Religion in Taiwan: 10. Other Beliefs & Rituals

Posted: 2014 年 03 月 05 日 in Religion in Taiwan

Other Beliefs and Rituals in Taiwan

1.          Incense. Burning incense powder and sticks in China began as part of Buddhist religious ceremonies, and eventually became part of the lifestyle of the Chinese scholar. It was customary before playing the zither or practicing calligraphy to light some incense to set the mood. Modern living has more or less done away with the romantic lifestyle of the scholar. But burning incense for religious ceremony remains an important part of Taiwan’s traditional culture. One of Taiwan’s oldest incense shops is the Shih Chin Yu incense shop in Lukang (鹿港施金玉香舖). The incense shop was founded two hundred years ago, and still sells hand-made incense sticks. Sandalwood powder is mixed with more than ten different kinds of Chinese medicine. The recipe is a family secret. Bamboo sticks are dipped in glue, and then rolled in the incense powder up to five times, and left to dry.

2.          Spirit Money (冥紙). For centuries the Chinese have been sending money up in smoke. Not real money of course, but spirit money. Burning it is believed to send it to the next world, providing for the needs of the spirits. All spirit money is made of coarse paper, with a piece of foil, on one side. But, there are dozens of different kinds. The two main categories of spirit money are gold foil and silver foil. Gold foil spirit money is burnt to spirits and gods. Silver foil is burnt to worship one’s ancestors. Within the main categories of gold and silver, there are numerous divisions. For examples, heavenly gold (天金) is burnt to the Jade Emperor, and good fortune gold (福金) is burnt to the Earth God. It’s considered highly inauspicious to burn the wrong money. In Taiwan, spirit money is burnt on days of worship in front of family altars, and at practically every temple in Taiwan, except for certain Buddhist temples.

3.          Compatibility, Ba Zi (八字). In old China, there were various tests that a prospective husband and wife could take to see if they were compatible for marriage. One of these tests was the comparison of the Ba Zi (八字)—the eight characters used to designate the year, month, day, and hour of a person’s birth. These characters can be represented in terms of the five elements of metal, wood, water, fire, and earth (金木水火土五行). Comparing the elements of the prospective bride and groom was believed to suggest whether their marriage would be happy or sad. There are 25 possible combinations of elements used to determine if a marriage will bring good fortune. For example, if the man is wood and the woman is metal, the marriage will produce success for the husband because metal forces wood to be useful. But if the man is water and the woman is fire, there’s going to be trouble. Since water and fire do not mix, a marriage between these elements will be marked by poverty, sickness, and squabbling. So if you do not want to get burned or wind up all wet, avoid this combination at all costs.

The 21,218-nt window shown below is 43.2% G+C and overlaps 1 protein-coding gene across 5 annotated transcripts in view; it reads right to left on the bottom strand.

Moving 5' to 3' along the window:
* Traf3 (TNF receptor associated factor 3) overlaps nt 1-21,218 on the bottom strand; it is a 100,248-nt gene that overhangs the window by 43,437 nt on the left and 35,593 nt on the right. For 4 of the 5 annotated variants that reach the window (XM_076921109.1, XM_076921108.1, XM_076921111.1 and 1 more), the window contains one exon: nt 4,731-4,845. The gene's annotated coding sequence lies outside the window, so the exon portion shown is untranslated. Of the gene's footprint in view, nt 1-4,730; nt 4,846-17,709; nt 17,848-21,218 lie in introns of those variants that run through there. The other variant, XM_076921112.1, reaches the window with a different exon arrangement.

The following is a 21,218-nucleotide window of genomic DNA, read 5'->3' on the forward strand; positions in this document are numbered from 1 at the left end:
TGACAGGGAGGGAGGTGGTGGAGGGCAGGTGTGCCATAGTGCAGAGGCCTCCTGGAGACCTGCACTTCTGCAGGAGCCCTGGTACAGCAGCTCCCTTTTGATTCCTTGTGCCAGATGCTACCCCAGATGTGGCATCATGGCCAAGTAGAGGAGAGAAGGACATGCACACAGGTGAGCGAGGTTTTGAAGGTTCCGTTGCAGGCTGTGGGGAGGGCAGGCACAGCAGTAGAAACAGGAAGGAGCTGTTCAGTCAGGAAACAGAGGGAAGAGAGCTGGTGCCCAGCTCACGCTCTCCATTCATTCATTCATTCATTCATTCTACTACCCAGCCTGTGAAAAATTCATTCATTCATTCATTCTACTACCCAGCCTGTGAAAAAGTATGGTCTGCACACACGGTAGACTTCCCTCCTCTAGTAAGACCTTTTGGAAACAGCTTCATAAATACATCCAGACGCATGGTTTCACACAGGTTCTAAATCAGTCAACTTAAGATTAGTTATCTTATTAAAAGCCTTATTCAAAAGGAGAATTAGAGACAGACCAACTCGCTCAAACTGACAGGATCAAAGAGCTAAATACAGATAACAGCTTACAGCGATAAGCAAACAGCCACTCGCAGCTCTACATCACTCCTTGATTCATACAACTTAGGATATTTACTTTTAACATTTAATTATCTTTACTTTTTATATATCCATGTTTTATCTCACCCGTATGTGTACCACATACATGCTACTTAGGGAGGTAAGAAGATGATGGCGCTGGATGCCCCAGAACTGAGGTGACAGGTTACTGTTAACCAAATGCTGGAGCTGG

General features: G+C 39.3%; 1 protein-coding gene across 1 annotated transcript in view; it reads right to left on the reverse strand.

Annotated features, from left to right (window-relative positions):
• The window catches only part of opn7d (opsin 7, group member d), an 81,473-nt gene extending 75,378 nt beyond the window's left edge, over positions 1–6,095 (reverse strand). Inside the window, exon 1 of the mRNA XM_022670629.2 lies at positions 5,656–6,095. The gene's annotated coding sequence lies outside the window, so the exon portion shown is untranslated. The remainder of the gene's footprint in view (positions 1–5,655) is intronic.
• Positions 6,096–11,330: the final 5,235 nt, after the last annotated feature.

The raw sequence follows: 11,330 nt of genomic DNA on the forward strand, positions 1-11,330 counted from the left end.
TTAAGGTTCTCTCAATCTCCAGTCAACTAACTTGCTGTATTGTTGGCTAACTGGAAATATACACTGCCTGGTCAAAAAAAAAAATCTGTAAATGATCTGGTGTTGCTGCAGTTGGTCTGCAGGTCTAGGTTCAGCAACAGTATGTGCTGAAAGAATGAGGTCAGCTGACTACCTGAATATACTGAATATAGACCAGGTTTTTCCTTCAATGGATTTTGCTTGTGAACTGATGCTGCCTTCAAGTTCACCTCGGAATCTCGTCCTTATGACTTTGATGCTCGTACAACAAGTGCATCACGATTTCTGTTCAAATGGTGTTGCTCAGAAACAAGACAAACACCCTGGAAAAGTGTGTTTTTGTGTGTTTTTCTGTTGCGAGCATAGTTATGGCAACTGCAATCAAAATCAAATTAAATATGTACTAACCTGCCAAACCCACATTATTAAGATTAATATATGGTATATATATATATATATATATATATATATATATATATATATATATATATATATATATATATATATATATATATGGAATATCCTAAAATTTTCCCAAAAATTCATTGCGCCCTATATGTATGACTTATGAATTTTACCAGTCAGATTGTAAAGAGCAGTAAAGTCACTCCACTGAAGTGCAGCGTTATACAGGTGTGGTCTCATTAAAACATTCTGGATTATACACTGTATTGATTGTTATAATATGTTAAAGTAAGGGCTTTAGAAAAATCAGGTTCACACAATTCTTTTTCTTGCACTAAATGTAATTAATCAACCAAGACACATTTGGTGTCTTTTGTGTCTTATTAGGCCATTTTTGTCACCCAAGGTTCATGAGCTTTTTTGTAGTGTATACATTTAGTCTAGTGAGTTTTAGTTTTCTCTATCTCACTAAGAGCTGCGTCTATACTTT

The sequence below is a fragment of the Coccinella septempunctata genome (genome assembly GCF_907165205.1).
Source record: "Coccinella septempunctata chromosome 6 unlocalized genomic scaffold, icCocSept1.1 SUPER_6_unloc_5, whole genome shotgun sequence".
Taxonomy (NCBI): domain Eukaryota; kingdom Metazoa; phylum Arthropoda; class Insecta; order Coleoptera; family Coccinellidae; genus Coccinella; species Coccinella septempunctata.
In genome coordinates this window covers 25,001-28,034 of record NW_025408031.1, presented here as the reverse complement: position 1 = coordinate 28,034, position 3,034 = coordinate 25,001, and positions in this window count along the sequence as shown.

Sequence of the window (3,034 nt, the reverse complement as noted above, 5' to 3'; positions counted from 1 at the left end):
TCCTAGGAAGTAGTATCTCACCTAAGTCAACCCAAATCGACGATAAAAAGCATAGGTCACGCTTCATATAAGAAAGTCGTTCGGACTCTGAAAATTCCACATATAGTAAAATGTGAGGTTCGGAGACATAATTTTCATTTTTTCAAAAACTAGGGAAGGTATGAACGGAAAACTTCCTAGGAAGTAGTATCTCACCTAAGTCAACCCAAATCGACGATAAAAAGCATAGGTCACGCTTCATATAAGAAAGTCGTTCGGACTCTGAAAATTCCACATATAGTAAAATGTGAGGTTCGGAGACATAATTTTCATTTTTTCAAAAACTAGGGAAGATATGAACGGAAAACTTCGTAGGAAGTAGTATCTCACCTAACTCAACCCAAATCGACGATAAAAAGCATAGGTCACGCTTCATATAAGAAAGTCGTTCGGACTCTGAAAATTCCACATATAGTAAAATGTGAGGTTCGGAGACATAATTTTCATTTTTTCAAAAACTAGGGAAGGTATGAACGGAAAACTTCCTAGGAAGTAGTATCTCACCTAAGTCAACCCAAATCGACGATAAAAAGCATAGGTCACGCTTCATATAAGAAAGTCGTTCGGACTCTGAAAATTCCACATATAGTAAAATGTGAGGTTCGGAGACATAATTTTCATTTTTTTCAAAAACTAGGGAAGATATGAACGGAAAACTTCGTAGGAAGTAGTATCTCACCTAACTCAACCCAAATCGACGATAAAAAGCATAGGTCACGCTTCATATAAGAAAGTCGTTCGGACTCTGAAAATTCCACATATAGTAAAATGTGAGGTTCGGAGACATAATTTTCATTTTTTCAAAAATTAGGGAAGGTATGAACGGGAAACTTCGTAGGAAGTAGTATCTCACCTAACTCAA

4.          Swastika (卐字). 卐 is commonly seen in China to the surprise of most Westerners who associate the symbol with the German Nazi Party. Actually, the traditional meaning of the swastika in China, and indeed in many parts of the world, has nothing to do with its 20th-century connotations. The swastika was originally a sun symbol in the nature religions of the Indo-Europeans from Scandinavia to Iran to India. It is also found in ancient Mexican and Peruvian symbol systems and is associated with the worship of various sun gods like Thor, Apollo, and Siva. In China, the use of the swastika may be traced to the Buddhist applications of this symbol. It is associated with the heart and the footprint of the Buddha as well as the wheel of reincarnation. So, in Taiwan, don’t be surprised if you see the swastika in temples, vegetarian restaurants, and in ships selling religious articles. Swastikas also appear as a decorative motif derived from other more intricate symbols like the meander and the mystic knot.

5.          Geomancy, feng-shui (風水). The practice of geomancy, or feng shui, is the science of positioning buildings and furniture so that they’re in harmony with the environment. Structures placed according to the principles of feng shui are said to benefit from the energy of the earth’s breath and thereby bring luck to its inhabitants. The practice of feng shui dates back into the far reaches of Chinese antiquity. It was derived from observing the movement of the celestial bodies, by studying the earth’s magnetism and topography, and by measuring the forces of the yin and the yang. A key to the development of feng shui principles was the invention of the compass over two thousand years ago. The geomancer’s compass is called the luo pan (羅盤). It’s a disc of wood set in a square base with a magnetized needle in the center. Surrounding the central disc are a series of concentric rings, which measure different feng shui qualities including the positions of the constellations and of the eight diagrams in relation to the earth’s topography.





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